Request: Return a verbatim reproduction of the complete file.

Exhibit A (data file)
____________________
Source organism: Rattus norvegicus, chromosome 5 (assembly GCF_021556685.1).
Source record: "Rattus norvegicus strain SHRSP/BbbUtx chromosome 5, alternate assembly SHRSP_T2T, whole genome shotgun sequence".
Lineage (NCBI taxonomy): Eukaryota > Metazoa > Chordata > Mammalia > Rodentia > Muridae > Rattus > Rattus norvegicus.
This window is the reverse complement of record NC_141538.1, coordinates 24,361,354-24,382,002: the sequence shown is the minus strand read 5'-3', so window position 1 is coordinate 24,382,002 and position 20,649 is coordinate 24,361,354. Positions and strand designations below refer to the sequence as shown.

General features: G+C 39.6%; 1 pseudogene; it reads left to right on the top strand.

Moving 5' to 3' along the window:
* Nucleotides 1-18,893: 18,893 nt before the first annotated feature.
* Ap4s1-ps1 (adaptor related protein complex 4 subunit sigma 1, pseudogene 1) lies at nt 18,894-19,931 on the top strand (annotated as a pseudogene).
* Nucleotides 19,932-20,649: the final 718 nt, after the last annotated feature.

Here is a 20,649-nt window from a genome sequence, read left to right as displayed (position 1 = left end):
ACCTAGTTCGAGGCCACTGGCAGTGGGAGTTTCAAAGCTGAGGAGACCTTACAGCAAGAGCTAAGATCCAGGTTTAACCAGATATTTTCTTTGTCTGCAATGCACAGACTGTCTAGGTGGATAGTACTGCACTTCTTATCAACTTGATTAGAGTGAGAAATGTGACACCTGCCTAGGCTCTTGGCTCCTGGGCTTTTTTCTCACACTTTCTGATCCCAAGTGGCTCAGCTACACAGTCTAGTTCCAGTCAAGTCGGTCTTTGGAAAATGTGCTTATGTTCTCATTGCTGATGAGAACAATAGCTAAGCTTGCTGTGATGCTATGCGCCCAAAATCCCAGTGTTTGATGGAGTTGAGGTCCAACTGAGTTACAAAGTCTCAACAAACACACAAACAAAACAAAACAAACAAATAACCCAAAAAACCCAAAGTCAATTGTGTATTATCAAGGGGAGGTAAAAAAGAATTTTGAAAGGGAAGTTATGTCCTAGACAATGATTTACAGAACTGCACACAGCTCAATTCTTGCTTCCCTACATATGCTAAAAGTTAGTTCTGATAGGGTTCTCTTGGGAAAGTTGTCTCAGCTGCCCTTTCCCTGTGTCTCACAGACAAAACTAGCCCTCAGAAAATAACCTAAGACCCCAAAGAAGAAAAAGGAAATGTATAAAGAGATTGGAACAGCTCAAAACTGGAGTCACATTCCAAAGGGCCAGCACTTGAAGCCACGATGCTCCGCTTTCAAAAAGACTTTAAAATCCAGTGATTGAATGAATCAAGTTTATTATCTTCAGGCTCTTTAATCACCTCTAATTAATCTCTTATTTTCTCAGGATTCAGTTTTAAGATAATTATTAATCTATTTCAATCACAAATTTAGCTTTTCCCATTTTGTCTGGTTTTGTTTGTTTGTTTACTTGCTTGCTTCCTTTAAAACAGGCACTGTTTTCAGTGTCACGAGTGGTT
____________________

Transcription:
Source organism: Rattus norvegicus, chromosome 5 (assembly GCF_021556685.1).
Source record: "Rattus norvegicus strain SHRSP/BbbUtx chromosome 5, alternate assembly SHRSP_T2T, whole genome shotgun sequence".
Lineage (NCBI taxonomy): Eukaryota > Metazoa > Chordata > Mammalia > Rodentia > Muridae > Rattus > Rattus norvegicus.
This window is the reverse complement of record NC_141538.1, coordinates 24,361,354-24,382,002: the sequence shown is the minus strand read 5'-3', so window position 1 is coordinate 24,382,002 and position 20,649 is coordinate 24,361,354. Positions and strand designations below refer to the sequence as shown.

General features: G+C 39.6%; 1 pseudogene; it reads left to right on the top strand.

Moving 5' to 3' along the window:
* Nucleotides 1-18,893: 18,893 nt before the first annotated feature.
* Ap4s1-ps1 (adaptor related protein complex 4 subunit sigma 1, pseudogene 1) lies at nt 18,894-19,931 on the top strand (annotated as a pseudogene).
* Nucleotides 19,932-20,649: the final 718 nt, after the last annotated feature.

Here is a 20,649-nt window from a genome sequence, read left to right as displayed (position 1 = left end):
ACCTAGTTCGAGGCCACTGGCAGTGGGAGTTTCAAAGCTGAGGAGACCTTACAGCAAGAGCTAAGATCCAGGTTTAACCAGATATTTTCTTTGTCTGCAATGCACAGACTGTCTAGGTGGATAGTACTGCACTTCTTATCAACTTGATTAGAGTGAGAAATGTGACACCTGCCTAGGCTCTTGGCTCCTGGGCTTTTTTCTCACACTTTCTGATCCCAAGTGGCTCAGCTACACAGTCTAGTTCCAGTCAAGTCGGTCTTTGGAAAATGTGCTTATGTTCTCATTGCTGATGAGAACAATAGCTAAGCTTGCTGTGATGCTATGCGCCCAAAATCCCAGTGTTTGATGGAGTTGAGGTCCAACTGAGTTACAAAGTCTCAACAAACACACAAACAAAACAAAACAAACAAATAACCCAAAAAACCCAAAGTCAATTGTGTATTATCAAGGGGAGGTAAAAAAGAATTTTGAAAGGGAAGTTATGTCCTAGACAATGATTTACAGAACTGCACACAGCTCAATTCTTGCTTCCCTACATATGCTAAAAGTTAGTTCTGATAGGGTTCTCTTGGGAAAGTTGTCTCAGCTGCCCTTTCCCTGTGTCTCACAGACAAAACTAGCCCTCAGAAAATAACCTAAGACCCCAAAGAAGAAAAAGGAAATGTATAAAGAGATTGGAACAGCTCAAAACTGGAGTCACATTCCAAAGGGCCAGCACTTGAAGCCACGATGCTCCGCTTTCAAAAAGACTTTAAAATCCAGTGATTGAATGAATCAAGTTTATTATCTTCAGGCTCTTTAATCACCTCTAATTAATCTCTTATTTTCTCAGGATTCAGTTTTAAGATAATTATTAATCTATTTCAATCACAAATTTAGCTTTTCCCATTTTGTCTGGTTTTGTTTGTTTGTTTACTTGCTTGCTTCCTTTAAAACAGGCACTGTTTTCAGTGTCACGAGTGGTT